Suicide, depression are our nation's Scarlet A (I know, because I almost took my own life)

As someone who once nearly committed suicide – going as far as holding a gun to my head – I was saddened, but not shocked, by the suicides of celebrity chef and CNN host Anthony Bourdain and fashion designer Kate Spade this week.

I now speak with individuals around the globe who are considering taking their own lives. I have learned no one is immune. It doesn’t matter how much money, power, wealth or fame you have.

Anyone is a candidate for suicide, even if you’ve never had history of mental illness. At some point in life, just about all of us will reach a place where we feel like there is no escape other than death. The question becomes, what decision will we make?

For the millions of women who sport her iconic namesake handbags and accessories, Kate Spade’s death Tuesday was counter to the playful and colorful image of her brand. This very fact may have contributed to her death.

According to Spade’s sister, the designer suffered from depression for many years – yet never sought help because she felt it would reflect poorly on her personal image.

Unfortunately, Spade and Bourdain are not the first – nor will they be the last – who feel the only viable option to ending their problems is ending their life. They are not the exception; rather, they are the rule.

Their choice is a tragedy, just as was the choice to commit suicide made by Robin Williams, Alexander McQueen, Chris Cornell and countless others whose names are not widely recognized but who were loved by many family members and friends during their lives.

Suicide rates are on the rise. The Centers for Disease Control and Prevention reported Thursday that from 1999 to 2016 the suicide rate in the United States rose 28 percent – and said that in 2016 nearly 45,000 people killed themselves across our nation. That’s over twice as many people who were killed in homicides.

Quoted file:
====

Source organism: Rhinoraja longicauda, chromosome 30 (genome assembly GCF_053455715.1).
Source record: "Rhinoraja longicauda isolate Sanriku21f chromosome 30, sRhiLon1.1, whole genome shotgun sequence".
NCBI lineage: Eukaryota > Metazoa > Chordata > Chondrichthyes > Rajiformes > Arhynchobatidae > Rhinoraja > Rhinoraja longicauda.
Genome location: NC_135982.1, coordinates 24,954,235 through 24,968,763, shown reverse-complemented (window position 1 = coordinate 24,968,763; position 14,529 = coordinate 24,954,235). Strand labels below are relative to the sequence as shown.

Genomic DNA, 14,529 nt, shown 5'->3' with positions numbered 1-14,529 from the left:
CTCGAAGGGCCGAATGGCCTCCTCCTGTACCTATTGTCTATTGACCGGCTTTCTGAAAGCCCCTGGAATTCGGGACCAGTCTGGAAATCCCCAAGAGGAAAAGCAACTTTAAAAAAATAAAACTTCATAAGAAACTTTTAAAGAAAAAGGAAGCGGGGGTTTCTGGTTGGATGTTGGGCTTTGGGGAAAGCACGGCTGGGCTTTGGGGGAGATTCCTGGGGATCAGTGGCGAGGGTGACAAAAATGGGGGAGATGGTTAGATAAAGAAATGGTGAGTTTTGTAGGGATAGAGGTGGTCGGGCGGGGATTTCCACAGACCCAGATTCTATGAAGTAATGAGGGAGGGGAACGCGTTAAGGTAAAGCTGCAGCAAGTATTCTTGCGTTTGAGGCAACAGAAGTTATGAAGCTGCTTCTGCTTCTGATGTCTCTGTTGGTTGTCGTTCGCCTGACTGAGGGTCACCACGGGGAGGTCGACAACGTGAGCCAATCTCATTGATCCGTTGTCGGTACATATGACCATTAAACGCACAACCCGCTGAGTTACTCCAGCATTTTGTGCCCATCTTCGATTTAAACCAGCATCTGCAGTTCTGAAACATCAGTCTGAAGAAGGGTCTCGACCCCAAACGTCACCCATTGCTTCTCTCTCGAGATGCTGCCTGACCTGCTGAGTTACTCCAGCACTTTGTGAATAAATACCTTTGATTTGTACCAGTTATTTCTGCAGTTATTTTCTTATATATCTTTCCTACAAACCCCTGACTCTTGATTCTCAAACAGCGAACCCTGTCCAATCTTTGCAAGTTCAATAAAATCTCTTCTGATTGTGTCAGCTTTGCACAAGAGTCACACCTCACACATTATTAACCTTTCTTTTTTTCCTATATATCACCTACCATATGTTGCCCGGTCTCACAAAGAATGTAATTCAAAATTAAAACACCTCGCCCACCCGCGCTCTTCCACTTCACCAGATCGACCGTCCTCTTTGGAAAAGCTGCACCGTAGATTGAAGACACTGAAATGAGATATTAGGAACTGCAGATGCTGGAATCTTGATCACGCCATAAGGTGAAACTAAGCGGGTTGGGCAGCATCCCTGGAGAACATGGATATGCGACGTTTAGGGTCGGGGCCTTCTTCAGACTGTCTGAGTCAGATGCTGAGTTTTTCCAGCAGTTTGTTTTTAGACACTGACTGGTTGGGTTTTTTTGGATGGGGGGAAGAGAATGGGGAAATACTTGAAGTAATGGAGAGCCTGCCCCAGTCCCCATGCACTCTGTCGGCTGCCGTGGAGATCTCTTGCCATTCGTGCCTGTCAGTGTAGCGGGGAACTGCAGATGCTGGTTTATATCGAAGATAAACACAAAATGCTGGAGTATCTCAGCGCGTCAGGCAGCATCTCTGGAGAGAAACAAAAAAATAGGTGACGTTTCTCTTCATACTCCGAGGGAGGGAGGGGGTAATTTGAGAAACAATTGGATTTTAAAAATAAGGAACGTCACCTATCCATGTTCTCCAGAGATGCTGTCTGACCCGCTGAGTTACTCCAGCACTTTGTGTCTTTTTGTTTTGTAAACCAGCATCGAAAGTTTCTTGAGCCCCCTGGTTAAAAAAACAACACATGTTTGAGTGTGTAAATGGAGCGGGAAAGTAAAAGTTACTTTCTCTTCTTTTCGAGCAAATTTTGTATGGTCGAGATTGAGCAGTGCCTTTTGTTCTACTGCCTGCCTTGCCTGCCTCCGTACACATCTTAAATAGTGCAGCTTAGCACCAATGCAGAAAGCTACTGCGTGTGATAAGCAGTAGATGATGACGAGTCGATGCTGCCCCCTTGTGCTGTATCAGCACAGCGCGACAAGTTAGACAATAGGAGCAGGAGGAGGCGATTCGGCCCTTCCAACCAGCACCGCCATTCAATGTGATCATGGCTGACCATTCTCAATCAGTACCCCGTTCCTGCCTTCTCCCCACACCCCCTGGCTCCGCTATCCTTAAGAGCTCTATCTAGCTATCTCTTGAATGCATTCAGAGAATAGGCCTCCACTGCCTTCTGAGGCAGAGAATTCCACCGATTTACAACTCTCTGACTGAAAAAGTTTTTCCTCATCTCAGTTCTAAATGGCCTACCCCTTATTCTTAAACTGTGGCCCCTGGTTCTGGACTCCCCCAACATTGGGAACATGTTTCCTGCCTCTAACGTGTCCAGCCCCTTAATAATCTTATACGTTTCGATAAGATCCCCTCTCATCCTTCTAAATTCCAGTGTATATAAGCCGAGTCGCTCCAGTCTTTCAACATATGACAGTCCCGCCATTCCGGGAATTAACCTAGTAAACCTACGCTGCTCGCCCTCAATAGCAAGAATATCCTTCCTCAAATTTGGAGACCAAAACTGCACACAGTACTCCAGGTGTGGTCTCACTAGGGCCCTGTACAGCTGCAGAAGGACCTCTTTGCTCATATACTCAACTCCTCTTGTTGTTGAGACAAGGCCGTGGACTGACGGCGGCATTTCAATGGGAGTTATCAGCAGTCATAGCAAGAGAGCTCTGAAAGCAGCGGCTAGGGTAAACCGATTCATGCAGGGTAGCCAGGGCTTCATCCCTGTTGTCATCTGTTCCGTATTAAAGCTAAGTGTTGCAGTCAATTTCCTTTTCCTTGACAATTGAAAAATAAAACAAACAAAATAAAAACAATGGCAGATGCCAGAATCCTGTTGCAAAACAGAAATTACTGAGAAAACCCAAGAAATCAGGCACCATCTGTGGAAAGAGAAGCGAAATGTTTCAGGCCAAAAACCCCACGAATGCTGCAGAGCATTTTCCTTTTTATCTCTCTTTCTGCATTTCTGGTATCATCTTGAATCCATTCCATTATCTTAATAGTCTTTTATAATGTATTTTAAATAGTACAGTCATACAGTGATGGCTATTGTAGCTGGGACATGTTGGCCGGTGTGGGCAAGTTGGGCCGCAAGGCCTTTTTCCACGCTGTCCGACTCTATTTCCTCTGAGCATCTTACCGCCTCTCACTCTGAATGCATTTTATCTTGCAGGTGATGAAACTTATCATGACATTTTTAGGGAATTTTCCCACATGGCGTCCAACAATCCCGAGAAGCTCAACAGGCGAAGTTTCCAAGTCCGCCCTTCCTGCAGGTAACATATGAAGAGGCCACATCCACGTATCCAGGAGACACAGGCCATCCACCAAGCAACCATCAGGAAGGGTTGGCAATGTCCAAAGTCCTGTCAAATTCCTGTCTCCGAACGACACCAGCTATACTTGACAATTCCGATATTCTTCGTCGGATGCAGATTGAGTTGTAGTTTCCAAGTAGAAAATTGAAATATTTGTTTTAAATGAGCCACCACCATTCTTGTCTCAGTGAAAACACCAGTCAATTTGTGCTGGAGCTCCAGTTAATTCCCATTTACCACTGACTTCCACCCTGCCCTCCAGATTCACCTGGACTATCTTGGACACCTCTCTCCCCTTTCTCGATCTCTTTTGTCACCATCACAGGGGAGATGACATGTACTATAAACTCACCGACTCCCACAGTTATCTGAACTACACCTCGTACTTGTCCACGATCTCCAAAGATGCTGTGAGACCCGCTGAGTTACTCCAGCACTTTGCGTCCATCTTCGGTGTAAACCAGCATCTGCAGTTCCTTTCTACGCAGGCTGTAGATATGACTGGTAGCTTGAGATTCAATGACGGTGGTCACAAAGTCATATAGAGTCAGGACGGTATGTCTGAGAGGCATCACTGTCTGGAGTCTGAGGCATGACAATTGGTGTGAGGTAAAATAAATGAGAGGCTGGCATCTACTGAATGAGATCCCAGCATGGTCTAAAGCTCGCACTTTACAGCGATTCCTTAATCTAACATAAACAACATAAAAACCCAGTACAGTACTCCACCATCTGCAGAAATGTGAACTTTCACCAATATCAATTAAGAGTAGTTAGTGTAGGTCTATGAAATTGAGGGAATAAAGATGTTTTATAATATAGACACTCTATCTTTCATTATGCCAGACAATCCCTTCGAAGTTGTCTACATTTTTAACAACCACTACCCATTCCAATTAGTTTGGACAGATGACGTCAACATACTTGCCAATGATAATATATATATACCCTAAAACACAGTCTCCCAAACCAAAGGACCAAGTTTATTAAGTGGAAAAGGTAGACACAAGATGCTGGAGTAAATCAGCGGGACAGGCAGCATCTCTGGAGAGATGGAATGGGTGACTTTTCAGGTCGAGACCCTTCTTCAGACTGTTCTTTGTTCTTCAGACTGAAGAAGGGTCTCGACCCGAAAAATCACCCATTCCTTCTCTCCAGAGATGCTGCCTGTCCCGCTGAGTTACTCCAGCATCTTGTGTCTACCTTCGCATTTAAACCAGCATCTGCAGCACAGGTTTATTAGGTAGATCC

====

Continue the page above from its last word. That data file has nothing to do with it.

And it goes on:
And the sad truth is that suicides will continue until we treat mental illness like any other illness.

Depression, mental illness and suicide are our nation’s Scarlet A. Our culture is not one where we can have open and honest dialogue, and we are not in a place where we can treat mental illness the same way as other diseases.

When someone is diagnosed with cancer, heart disease, multiple sclerosis, lupus or a long list of other illnesses, friends rally around. But learning of mental illness can push people away.

There is a stigma attached to mental health issues and suicidal tendencies. Very few of us will ever admit we are struggling because of the fear of how we will be perceived.

We ask ourselves painful questions: What will people think? Will I lose my job? Will people I love walk out on me? Will they think I’m too weak to handle the ups and downs of life? Will they call me “crazy” and say I somehow brought my illness on myself?

These are all things that stand in the way of transparency and stop people from seeking the help they so desperately need.

I’ve been on both the giving and receiving end of this. When my wife and I began counseling, we wouldn’t even tell our own family members because we were afraid of what they would think.

On the flip side, I had a friend openly tell me about his financial and marital problems. Yet he never said things were so bad that he was considering taking his own life. A week later, he committed suicide.

I kept the weight of guilt of this interaction with me for a long time, wondering what I could have done. I believe my friend reached out in the hope that, because of my own background, I would perceive that he was thinking about suicide. But I did not.

I wish my friend had realized that I welcomed the opportunity to speak about his true feelings. I wish he had realized I wasn’t going to judge, but rather that I was going to wrap my arms around him and help him find another way to deal with the situation.

While my friend made his choice and I can no longer help him, I have learned from this awful experience. The next time a friend reaches out, I will start the discussion, even if my hurting friend does not.

The leading deterrent to today’s growing suicide epidemic is dialogue. We must create open spaces for this to happen – without stigma – so we can stop the next tragic suicide.

If you or someone you know is considering suicide, please contact the National Suicide Prevention Lifeline at 1-800-273-TALK (8255).